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Partners and Rivals

The Uneasy Future of China’s Relationship with the United States

By Wendy Dobson
15-minute read
Partners and Rivals: The Uneasy Future of China’s Relationship with the United States by Wendy Dobson

In Partners and Rivals, Dobson lays bare the relationship between the two biggest powers in global politics: the United States and China. She describes the consequences of China’s meteoric rise to power, and the inevitable tensions it has created. But she also offers advice that both the United States and China would do well to follow – for the good of the whole world.

  • Anybody interested in world politics and international relations
  • Anybody wishing to understand the state of economic affairs in China
  • All US and Chinese citizens.

Wendy Dobson is an acclaimed Canadian economist and co-director of the Institute for International Business at the University of Toronto. She has served as Canadian Associate Deputy Minister of Finance, and has published multiple books on Asia and the international economy.

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Partners and Rivals

The Uneasy Future of China’s Relationship with the United States

By Wendy Dobson
  • Read in 15 minutes
  • Contains 9 key ideas
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Partners and Rivals: The Uneasy Future of China’s Relationship with the United States by Wendy Dobson
Synopsis

In Partners and Rivals, Dobson lays bare the relationship between the two biggest powers in global politics: the United States and China. She describes the consequences of China’s meteoric rise to power, and the inevitable tensions it has created. But she also offers advice that both the United States and China would do well to follow – for the good of the whole world.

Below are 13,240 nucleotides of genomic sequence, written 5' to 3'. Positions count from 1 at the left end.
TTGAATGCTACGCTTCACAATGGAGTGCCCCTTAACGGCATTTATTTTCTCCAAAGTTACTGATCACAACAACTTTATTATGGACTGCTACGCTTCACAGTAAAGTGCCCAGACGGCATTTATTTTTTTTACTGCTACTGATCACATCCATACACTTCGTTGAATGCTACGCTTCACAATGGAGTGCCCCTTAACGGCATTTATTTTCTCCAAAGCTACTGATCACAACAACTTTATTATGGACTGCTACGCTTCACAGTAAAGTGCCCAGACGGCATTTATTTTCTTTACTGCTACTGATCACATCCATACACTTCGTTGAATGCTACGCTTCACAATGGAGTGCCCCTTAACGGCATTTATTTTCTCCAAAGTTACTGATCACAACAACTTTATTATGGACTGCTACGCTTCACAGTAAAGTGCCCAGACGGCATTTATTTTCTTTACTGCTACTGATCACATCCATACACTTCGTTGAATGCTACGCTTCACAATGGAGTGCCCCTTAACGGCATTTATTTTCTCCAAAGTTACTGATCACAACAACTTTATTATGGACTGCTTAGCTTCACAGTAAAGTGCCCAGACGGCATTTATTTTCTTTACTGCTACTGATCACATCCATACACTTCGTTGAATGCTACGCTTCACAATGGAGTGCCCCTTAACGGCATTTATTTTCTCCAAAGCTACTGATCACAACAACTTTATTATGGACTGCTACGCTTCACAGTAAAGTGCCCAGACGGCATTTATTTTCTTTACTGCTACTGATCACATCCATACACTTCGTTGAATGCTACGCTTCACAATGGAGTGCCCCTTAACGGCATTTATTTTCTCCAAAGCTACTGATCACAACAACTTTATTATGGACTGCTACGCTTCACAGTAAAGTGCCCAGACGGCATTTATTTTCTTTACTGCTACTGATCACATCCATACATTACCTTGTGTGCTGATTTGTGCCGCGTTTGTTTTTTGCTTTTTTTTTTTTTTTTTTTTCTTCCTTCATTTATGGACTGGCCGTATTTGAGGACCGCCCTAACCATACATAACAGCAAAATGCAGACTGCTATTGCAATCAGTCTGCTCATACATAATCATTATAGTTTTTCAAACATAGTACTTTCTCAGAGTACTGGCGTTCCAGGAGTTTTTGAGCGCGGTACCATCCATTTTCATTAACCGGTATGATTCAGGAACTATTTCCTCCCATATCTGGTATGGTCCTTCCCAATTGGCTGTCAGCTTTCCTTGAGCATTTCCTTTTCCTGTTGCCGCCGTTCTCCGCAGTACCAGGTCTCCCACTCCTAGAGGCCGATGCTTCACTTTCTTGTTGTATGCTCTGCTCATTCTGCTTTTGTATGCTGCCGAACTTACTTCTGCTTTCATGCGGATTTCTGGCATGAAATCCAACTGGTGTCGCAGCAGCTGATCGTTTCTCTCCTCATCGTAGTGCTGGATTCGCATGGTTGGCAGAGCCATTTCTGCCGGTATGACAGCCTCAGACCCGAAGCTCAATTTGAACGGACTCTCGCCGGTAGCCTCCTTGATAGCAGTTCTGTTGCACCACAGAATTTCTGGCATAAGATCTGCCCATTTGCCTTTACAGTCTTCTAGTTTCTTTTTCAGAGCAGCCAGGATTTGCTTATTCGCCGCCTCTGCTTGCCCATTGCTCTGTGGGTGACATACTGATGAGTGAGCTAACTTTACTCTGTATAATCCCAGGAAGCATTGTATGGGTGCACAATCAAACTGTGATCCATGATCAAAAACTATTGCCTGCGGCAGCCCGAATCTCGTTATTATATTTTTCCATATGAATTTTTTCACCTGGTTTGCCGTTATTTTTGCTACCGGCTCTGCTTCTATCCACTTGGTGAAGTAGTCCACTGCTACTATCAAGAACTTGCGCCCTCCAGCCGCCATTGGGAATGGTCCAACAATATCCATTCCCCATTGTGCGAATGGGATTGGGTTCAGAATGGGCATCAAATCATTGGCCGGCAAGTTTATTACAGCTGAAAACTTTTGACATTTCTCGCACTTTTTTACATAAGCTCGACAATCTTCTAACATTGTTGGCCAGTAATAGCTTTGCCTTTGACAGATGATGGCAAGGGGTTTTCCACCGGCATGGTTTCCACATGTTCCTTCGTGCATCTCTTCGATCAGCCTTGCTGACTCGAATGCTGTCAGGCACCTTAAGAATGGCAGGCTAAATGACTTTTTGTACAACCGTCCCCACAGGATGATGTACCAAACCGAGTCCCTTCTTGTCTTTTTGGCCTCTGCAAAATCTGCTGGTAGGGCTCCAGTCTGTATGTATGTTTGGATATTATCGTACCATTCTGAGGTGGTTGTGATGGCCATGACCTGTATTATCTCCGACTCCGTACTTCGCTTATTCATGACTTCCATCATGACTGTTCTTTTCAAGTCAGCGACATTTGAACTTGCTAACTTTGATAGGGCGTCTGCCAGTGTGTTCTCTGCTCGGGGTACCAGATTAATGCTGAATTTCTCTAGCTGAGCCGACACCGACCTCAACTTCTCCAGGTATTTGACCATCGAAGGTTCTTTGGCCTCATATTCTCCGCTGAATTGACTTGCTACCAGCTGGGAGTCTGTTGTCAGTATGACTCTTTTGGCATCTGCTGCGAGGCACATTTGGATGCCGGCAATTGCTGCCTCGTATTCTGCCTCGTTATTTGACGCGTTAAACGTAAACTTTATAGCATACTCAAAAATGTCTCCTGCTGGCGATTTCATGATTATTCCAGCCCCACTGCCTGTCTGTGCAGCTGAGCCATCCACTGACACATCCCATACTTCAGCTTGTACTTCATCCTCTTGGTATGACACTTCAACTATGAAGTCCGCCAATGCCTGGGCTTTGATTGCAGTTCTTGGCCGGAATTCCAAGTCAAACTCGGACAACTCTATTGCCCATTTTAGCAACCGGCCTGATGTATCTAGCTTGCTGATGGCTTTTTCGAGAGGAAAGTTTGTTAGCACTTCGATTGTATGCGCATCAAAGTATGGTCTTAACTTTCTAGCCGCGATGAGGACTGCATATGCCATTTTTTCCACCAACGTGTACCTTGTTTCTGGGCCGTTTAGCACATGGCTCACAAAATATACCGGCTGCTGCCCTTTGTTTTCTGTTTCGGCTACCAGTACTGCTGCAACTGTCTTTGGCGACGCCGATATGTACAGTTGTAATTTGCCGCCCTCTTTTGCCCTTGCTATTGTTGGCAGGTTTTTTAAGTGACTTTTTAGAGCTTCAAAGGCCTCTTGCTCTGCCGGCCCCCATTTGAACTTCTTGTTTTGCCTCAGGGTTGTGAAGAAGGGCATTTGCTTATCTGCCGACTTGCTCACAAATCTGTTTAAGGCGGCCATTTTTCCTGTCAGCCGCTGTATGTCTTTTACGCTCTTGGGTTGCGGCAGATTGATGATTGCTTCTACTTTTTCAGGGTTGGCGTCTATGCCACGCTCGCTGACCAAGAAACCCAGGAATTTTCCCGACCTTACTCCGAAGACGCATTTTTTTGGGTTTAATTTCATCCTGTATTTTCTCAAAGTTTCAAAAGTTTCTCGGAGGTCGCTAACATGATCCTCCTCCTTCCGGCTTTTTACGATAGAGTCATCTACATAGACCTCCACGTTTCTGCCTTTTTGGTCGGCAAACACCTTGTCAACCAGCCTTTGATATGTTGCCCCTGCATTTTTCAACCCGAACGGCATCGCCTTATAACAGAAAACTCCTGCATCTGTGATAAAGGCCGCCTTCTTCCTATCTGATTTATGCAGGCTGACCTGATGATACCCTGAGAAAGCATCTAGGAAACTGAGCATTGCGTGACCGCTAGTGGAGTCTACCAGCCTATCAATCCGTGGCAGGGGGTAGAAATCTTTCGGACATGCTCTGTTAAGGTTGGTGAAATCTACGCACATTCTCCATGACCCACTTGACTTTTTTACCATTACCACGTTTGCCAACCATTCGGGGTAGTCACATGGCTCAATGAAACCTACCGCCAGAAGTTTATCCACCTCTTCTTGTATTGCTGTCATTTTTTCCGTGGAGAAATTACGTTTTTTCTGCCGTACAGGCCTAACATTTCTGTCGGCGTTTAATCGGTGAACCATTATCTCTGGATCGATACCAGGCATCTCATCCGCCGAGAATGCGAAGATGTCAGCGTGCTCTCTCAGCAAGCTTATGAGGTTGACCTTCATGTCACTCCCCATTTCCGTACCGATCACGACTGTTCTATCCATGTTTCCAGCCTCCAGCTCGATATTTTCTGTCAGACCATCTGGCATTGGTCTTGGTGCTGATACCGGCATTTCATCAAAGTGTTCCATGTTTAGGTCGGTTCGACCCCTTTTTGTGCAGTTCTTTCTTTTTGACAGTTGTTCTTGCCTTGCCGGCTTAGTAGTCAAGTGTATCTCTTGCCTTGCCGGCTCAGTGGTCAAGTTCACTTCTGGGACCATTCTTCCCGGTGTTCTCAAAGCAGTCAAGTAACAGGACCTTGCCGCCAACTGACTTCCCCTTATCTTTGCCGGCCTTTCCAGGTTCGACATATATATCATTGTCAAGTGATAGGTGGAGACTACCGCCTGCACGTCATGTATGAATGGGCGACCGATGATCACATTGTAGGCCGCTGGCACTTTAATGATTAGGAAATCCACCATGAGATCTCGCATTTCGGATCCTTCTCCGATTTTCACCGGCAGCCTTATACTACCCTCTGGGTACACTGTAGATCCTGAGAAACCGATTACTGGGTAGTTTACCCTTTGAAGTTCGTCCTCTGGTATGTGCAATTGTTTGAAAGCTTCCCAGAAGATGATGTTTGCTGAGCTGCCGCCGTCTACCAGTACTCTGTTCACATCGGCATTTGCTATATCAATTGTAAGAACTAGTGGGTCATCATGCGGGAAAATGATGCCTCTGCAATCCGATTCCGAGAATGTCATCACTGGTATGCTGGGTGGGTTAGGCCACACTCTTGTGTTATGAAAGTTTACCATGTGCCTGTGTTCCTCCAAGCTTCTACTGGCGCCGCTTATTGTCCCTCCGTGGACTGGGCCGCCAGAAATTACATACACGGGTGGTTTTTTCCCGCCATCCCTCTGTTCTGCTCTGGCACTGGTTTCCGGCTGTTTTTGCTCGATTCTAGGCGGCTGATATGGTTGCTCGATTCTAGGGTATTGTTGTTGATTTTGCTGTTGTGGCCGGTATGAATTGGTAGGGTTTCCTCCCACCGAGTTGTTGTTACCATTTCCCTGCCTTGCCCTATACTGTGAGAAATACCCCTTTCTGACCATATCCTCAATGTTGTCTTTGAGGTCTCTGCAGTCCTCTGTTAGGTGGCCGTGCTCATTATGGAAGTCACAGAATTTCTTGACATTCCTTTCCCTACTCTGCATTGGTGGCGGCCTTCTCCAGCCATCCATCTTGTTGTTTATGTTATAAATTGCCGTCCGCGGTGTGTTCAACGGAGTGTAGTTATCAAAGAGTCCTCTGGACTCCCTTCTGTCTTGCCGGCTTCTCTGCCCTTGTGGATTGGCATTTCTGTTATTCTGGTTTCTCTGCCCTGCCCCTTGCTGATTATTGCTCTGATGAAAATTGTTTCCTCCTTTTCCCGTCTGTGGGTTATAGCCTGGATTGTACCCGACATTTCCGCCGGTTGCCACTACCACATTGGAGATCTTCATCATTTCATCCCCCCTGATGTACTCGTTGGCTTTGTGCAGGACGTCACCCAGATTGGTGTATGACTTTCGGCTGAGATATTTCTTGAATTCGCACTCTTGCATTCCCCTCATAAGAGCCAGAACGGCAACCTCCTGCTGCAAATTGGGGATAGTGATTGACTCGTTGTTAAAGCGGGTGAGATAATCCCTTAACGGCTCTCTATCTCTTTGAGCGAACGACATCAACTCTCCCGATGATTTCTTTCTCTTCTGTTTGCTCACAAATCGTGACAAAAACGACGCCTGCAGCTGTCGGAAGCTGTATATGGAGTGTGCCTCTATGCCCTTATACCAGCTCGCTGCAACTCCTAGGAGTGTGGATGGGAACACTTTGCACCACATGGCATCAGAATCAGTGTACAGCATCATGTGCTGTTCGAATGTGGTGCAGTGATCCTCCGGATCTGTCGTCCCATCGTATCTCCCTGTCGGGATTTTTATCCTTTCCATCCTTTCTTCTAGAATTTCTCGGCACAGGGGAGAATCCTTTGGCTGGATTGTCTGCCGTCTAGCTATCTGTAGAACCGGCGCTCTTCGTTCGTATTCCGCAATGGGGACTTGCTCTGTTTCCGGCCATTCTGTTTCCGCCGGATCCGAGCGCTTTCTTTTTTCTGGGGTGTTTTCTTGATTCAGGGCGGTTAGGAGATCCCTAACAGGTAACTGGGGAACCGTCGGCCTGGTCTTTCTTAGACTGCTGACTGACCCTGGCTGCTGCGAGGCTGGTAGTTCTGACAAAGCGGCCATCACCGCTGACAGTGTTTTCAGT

Key idea 1 of 9

Over the last few decades, China has become a new global superpower.

When the financial crisis hit the world in 2008, whole countries were plunged into despair and frustration – but not China. In fact, the collapse of the developed economies allowed China to rise to new heights of economic and political power.

And now, China is about to become the world’s most powerful economy.

The 2000s were China’s decade. During that period, the United States, Japan and Germany all went through slumps, their annual growth rate seldom rising above two percent, while China's economy continuously grew at a staggering rate of ten percent.

Even before the financial crisis, specialists were predicting that China would overtake the United States as the world’s biggest economy by 2041. But due to the crumbling financial markets and debt explosion of the 2008 collapse, it is now believed that China will overtake the United States by 2026.

China is also taking a frontline position in world trade. Its $2 trillion trade with its top six trading partners takes up eight percent of total international trade. And here begins our US–China saga: the United States is the country’s most important market by far, with as much as 18 percent of all US imports coming from China.

Now China is turning this economic weight into political influence.

In response to the financial crisis, the entire global community came together to seek solutions. With that purpose in mind, the Western-dominated G7 was replaced by the G20 summit of the biggest 20 economies. This enabled China, which had previously been sidelined, to take a leading role in directing global economic policy. And recently China has increased their influence over the International Monetary Fund (IMF) – one of the most important financial institutions in the world – currently holding the third highest voting rights in the organization.

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